CURRENT SITUATION ( Hyderabad Encounter Killings )

Leading lawyers who have fought numerous cases to uphold women’s rights have criticised the Hyderabad Encounter Killings and demanded an independent judicial probe into it. They have also cautioned against eulogising such extra-judicial killings, saying they help the state and police rid themselves of accountability while dealing with crime. When the country rejoices and congratulates the police and State for its instant justice and reciprocative action to brutality against women, distracts public and shadows the actual problem. After the news of the encounter broke, public, activists and news channel started analysing the encounter details. As few applauded the action, advocates and women activists started presenting a rational and legal perspective to the issue. In a Facebook post, senior advocate Vrinda Grover urged people to “Say no to trigger track injustice!” She said the encounter killing was “absolutely unacceptable”. Grover sounded a word of caution, saying: “So all that the state will do in the name of ensuring that women live as equal and free citizens is to add to its arsenal of unlimited arbitrary violence!”. The Supreme Court advocate said that the apex court has “directed that in every encounter case – there must be an FIR registered against the police and an investigation”. So, she also demanded, “an independent judicial enquiry into this `encounter’”. With the words “No Investigation, No Prosecution”, Grover also stated that “these killings distract the public and save the police and state from any accountability.” Another senior advocate, Rebecca Mammen John, tweeted that there should be “No police ‘encounter’ in the name of women.” And even assuming they had committed the crime, there is a process to be followed. If that is abdicated, you could be next.” Karuna Nundy too wrote about the necessity of following the due legal process and tweeted that with the encounter, “nobody will ever know if the four men killed by the police were innocent men…”


CONCLUSION ( Hyderabad Encounter Killings )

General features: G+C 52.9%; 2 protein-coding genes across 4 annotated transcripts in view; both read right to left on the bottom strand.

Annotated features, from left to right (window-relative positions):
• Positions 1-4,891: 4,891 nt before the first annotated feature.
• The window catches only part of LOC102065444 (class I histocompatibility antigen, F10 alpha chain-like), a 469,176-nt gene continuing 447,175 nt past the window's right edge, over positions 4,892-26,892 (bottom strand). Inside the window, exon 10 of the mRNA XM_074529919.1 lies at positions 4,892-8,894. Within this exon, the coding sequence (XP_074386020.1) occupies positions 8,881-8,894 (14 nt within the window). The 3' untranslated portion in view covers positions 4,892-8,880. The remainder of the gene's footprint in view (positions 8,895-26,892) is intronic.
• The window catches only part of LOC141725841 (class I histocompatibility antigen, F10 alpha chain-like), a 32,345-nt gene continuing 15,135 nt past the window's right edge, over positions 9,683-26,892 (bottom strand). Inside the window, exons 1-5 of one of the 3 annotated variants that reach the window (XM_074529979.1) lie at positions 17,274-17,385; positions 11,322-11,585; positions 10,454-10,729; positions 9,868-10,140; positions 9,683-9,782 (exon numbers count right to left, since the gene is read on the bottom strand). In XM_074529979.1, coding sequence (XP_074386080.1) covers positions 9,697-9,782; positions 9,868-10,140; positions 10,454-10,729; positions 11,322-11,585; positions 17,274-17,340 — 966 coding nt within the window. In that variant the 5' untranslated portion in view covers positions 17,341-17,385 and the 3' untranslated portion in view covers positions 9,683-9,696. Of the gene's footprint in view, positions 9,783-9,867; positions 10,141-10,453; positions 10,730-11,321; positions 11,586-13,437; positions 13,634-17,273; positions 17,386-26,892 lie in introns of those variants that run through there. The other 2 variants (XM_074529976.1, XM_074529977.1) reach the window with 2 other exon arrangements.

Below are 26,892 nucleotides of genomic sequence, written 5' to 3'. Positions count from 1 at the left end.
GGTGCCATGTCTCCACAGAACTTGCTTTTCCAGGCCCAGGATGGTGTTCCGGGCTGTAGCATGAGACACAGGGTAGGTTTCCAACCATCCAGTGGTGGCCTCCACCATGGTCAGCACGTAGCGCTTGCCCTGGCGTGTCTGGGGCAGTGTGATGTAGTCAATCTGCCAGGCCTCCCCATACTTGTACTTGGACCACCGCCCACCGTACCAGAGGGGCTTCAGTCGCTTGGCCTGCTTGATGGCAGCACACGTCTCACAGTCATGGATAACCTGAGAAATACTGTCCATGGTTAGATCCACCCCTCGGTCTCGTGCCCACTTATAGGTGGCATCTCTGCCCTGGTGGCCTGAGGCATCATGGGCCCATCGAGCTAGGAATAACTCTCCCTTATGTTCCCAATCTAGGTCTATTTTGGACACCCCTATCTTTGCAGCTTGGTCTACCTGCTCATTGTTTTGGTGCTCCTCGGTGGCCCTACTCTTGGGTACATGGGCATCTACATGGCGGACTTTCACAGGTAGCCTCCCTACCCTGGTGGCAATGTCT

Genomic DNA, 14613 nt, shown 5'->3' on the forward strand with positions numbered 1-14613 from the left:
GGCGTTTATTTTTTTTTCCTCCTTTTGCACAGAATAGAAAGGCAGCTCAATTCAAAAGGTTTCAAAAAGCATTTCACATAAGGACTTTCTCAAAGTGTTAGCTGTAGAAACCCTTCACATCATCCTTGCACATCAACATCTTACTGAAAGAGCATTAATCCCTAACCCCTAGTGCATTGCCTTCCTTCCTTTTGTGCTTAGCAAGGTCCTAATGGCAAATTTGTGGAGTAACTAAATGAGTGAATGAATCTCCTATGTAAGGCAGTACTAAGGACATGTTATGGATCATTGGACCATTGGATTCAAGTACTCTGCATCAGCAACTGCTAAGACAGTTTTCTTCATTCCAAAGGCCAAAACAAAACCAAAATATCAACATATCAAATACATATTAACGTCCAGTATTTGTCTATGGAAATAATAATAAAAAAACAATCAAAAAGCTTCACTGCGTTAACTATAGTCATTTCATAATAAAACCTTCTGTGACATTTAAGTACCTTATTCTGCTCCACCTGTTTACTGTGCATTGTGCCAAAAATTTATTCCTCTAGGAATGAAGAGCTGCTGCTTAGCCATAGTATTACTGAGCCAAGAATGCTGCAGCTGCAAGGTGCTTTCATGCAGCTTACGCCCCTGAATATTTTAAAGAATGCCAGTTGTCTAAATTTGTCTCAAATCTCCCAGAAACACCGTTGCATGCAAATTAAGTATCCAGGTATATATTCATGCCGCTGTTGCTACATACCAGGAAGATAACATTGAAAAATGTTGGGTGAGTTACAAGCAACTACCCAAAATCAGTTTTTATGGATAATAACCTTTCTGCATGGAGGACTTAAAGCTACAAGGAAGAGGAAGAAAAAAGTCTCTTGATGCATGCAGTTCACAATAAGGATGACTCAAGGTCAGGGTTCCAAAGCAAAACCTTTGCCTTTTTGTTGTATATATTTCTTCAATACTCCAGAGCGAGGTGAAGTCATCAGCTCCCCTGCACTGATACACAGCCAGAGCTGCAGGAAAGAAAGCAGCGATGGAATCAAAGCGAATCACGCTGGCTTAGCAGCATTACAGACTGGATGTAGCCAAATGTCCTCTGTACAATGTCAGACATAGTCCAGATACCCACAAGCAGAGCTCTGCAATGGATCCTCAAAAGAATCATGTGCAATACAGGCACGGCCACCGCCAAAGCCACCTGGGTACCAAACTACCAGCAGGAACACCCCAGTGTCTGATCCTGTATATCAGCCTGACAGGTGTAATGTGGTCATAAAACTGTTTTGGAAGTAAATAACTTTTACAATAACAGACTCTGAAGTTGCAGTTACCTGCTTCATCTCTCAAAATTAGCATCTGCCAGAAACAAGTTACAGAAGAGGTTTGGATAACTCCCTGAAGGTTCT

The judicial interpretation of the said action was extra-judicial execution which was illegal. Most of them believed that the encounter surpasses the justice system and it was the destruction of the rule of law. Unlimited arbitrary violence is not the need of the hour. Strengthening judicial system, stringent legislation and curbing rape and brutal activities against women is the need of the hour. Such encounters can’t be done in the name of women. For years, activists and public have a put in efforts to make the country safer and ensure, not just prescribe, the right to live with dignity to women guaranteed under Article 21. It is based on the judiciary that anyone until proven guilty, is accused and hence can’t be prosecuted or punished without following the defined system. The laxity in the system cannot be an excuse for promoting arbitrary violence and term it as justice. Justice has been served in this country with lower courts adjudicating rape cases within 4 to 5 days, the sentencing death penalty to convicted in Nirbhaya case. Justice served is being interpreted with its execution that again is blatant ignorance and violation of the defined system. Article 14 clearly states equal protection of law i.e. not just the victims but the accused are to be protected by law as well. Assessing the facts of this case, the said encounter happened under circumstances that in itself raise many doubts like conducting of investigation at an odd hour, taking brutal action on unarmed men who were under custody thus case more inclined towards custodial death rather than an encounter, sleeping during the golden hour of evidence, refusing to register an FIR, when the young vet was alive and majorly even if guilty, must follow a defined procedure. The affirmation can be given on the loopholes and laxity in the judicial system to an extent but surpassing the system does more harm than good. The lost faith of the public in the judicial system is majorly due to the irrational and illegal outlook of the police and many political entities considering it to be ‘instant justice’. It promotes the thinking of retributive mob injustice that is an antithesis to democracy. Even if considering the encounter as an igniting candle that takes a step ahead against brutality faced by women in this country, the aftermath can’t be claimed to pose a positive impact on society.


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